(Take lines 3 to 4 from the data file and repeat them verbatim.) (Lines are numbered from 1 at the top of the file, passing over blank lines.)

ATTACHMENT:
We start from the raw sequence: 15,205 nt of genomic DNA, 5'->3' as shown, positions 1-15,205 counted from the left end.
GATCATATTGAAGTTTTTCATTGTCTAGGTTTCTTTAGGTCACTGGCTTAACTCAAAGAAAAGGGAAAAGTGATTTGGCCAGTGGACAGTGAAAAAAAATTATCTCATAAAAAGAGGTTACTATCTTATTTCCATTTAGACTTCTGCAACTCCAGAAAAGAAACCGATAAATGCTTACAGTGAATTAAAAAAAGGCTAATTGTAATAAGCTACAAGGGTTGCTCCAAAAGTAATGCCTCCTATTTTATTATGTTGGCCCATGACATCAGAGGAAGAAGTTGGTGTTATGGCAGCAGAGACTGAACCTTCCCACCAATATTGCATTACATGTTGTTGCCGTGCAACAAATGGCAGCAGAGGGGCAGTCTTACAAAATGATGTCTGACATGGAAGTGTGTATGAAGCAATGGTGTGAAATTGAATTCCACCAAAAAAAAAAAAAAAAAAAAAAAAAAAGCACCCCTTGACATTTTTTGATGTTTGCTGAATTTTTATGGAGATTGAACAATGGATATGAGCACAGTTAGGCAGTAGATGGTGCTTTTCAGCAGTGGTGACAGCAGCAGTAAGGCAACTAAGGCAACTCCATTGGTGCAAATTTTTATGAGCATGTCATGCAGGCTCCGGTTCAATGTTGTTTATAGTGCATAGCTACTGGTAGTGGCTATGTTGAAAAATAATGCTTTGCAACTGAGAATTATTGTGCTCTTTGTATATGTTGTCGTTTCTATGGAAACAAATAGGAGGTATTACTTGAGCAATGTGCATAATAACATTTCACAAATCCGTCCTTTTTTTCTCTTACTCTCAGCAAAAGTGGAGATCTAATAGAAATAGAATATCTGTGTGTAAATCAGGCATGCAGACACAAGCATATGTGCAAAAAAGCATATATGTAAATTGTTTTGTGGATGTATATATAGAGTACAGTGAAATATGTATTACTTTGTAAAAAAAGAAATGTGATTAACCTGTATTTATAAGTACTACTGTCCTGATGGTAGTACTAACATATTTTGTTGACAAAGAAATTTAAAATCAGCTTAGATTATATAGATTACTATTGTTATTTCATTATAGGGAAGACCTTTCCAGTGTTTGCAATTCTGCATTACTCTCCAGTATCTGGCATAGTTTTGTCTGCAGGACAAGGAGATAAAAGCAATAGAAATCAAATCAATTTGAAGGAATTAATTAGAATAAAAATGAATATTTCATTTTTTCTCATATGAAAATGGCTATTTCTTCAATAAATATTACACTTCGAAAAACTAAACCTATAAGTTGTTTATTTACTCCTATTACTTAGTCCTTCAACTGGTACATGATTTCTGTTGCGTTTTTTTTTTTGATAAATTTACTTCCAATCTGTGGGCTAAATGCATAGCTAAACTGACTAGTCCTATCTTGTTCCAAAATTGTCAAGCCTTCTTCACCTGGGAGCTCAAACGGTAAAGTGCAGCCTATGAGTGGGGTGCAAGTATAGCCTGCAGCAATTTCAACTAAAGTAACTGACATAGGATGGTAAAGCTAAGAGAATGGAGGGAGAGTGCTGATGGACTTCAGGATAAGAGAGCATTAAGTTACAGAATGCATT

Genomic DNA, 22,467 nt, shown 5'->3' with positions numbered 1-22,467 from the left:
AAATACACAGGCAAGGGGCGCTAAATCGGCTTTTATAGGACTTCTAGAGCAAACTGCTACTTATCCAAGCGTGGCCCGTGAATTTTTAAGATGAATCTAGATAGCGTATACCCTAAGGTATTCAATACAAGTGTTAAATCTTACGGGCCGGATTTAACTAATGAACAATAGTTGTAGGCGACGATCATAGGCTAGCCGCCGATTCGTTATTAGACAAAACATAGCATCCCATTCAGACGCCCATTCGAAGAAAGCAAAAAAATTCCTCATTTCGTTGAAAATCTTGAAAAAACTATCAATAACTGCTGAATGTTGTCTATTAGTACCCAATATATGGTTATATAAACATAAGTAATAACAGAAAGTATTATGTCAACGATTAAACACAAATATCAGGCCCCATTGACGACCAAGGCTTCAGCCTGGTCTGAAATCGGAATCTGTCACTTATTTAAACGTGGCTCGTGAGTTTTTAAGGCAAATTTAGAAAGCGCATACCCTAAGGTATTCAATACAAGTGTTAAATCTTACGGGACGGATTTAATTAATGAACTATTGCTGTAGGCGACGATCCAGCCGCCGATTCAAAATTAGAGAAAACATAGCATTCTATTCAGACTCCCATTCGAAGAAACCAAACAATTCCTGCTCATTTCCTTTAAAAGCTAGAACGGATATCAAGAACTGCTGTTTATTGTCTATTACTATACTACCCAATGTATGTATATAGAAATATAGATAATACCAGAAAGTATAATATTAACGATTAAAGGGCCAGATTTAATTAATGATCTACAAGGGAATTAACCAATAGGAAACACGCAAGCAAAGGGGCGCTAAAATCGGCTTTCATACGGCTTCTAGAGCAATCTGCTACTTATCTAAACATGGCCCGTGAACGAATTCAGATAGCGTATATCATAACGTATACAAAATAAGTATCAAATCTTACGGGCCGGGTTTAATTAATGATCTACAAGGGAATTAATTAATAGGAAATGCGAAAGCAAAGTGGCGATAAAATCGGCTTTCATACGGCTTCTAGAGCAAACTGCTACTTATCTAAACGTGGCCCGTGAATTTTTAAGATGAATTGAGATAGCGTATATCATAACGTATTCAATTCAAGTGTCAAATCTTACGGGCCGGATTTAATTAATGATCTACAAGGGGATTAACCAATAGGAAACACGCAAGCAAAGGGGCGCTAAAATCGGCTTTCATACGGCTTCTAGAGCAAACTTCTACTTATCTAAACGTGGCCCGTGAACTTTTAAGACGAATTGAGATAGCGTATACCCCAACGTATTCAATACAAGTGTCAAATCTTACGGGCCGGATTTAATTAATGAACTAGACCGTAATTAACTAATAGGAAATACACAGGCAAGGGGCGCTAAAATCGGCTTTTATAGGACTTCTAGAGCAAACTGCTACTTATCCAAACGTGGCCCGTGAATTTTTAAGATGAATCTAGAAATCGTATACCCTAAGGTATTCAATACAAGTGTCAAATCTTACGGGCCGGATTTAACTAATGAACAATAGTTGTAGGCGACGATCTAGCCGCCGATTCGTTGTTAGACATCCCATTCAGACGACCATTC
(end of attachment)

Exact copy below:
Genomic DNA, 22,467 nt, shown 5'->3' with positions numbered 1-22,467 from the left:
AAATACACAGGCAAGGGGCGCTAAATCGGCTTTTATAGGACTTCTAGAGCAAACTGCTACTTATCCAAGCGTGGCCCGTGAATTTTTAAGATGAATCTAGATAGCGTATACCCTAAGGTATTCAATACAAGTGTTAAATCTTACGGGCCGGATTTAACTAATGAACAATAGTTGTAGGCGACGATCATAGGCTAGCCGCCGATTCGTTATTAGACAAAACATAGCATCCCATTCAGACGCCCATTCGAAGAAAGCAAAAAAATTCCTCATTTCGTTGAAAATCTTGAAAAAACTATCAATAACTGCTGAATGTTGTCTATTAGTACCCAATATATGGTTATATAAACATAAGTAATAACAGAAAGTATTATGTCAACGATTAAACACAAATATCAGGCCCCATTGACGACCAAGGCTTCAGCCTGGTCTGAAATCGGAATCTGTCACTTATTTAAACGTGGCTCGTGAGTTTTTAAGGCAAATTTAGAAAGCGCATACCCTAAGGTATTCAATACAAGTGTTAAATCTTACGGGACGGATTTAATTAATGAACTATTGCTGTAGGCGACGATCCAGCCGCCGATTCAAAATTAGAGAAAACATAGCATTCTATTCAGACTCCCATTCGAAGAAACCAAACAATTCCTGCTCATTTCCTTTAAAAGCTAGAACGGATATCAAGAACTGCTGTTTATTGTCTATTACTATACTACCCAATGTATGTATATAGAAATATAGATAATACCAGAAAGTATAATATTAACGATTAAAGGGCCAGATTTAATTAATGATCTACAAGGGAATTAACCAATAGGAAACACGCAAGCAAAGGGGCGCTAAAATCGGCTTTCATACGGCTTCTAGAGCAATCTGCTACTTATCTAAACATGGCCCGTGAACGAATTCAGATAGCGTATATCATAACGTATACAAAATAAGTATCAAATCTTACGGGCCGGGTTTAATTAATGATCTACAAGGGAATTAATTAATAGGAAATGCGAAAGCAAAGTGGCGATAAAATCGGCTTTCATACGGCTTCTAGAGCAAACTGCTACTTATCTAAACGTGGCCCGTGAATTTTTAAGATGAATTGAGATAGCGTATATCATAACGTATTCAATTCAAGTGTCAAATCTTACGGGCCGGATTTAATTAATGATCTACAAGGGGATTAACCAATAGGAAACACGCAAGCAAAGGGGCGCTAAAATCGGCTTTCATACGGCTTCTAGAGCAAACTTCTACTTATCTAAACGTGGCCCGTGAACTTTTAAGACGAATTGAGATAGCGTATACCCCAACGTATTCAATACAAGTGTCAAATCTTACGGGCCGGATTTAATTAATGAACTAGACCGTAATTAACTAATAGGAAATACACAGGCAAGGGGCGCTAAAATCGGCTTTTATAGGACTTCTAGAGCAAACTGCTACTTATCCAAACGTGGCCCGTGAATTTTTAAGATGAATCTAGAAATCGTATACCCTAAGGTATTCAATACAAGTGTCAAATCTTACGGGCCGGATTTAACTAATGAACAATAGTTGTAGGCGACGATCTAGCCGCCGATTCGTTGTTAGACATCCCATTCAGACGACCATTC